- Pelvic Floor “Quick Flicks”: Squeeze and lift the pelvic floor muscles for about 2 seconds and relax, repeat these quick squeezes 10 times. It’s important to avoid holding your breath here.
- Pelvic Floor Relaxation: Practice in a comfortable position. As you inhale imagine opening up or bulging the pelvic floor as if you’re gently trying to have a bowel movement. On an exhale return to baseline. Repeat the expanding and opening on an inhale. Practice for a couple of minutes
Yoga and general stress management and stretching are all good strategies to help the pelvic floor muscles from becoming too tight.
Risk Factors for Pelvic Floor Issues
While it’s not entirely possible to predict whether a pelvic floor issue could arrive after baby, there are some risk factors during pregnancy and even postpartum that could increase your risk. Those risk factors for developing pelvic floor issues include:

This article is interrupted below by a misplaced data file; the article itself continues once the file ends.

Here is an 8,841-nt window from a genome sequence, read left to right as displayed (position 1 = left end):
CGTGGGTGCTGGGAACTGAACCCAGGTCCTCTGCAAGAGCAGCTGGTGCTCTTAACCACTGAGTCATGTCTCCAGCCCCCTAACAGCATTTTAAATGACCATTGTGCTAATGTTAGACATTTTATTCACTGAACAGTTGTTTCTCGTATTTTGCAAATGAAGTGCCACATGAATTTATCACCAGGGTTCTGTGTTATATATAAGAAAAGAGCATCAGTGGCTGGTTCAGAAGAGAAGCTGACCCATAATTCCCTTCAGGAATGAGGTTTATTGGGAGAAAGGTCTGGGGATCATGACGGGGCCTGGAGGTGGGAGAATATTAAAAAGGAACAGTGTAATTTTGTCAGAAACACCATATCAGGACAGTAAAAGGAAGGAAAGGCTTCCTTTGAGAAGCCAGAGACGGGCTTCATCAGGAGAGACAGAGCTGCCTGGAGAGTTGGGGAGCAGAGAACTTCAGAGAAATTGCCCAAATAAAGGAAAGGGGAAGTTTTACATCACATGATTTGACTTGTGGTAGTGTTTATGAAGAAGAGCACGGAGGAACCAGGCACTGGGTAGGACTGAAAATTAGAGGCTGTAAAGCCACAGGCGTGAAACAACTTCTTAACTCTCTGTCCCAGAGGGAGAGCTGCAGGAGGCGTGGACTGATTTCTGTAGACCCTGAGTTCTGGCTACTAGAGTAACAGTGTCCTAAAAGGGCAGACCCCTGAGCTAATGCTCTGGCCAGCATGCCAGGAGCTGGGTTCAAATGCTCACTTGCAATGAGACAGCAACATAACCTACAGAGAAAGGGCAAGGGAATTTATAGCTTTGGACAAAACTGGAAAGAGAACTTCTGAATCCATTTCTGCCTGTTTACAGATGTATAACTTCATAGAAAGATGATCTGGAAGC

- Having had more than one child
- History of constipation
- Urinary leakage during pregnancy
- Head size of baby
Symptoms of Pelvic Floor Dysfunction
Sometimes you may be experiencing issues or problems that you can’t quite pinpoint but don’t seem like your “normal.” The following are common symptoms or signs that you may be experiencing pelvic floor dysfunction. Pelvic floor dysfunction could be a sign of muscles that are either too weak, too tight, or not working or coordinating the way that they should be.
- Pain in the pelvic, vaginal area
- Pain in the lower abdomen
- Heaviness, pressure, dragging in the vaginal area
- Leakage of pee or poop
- Not being able to control passing gas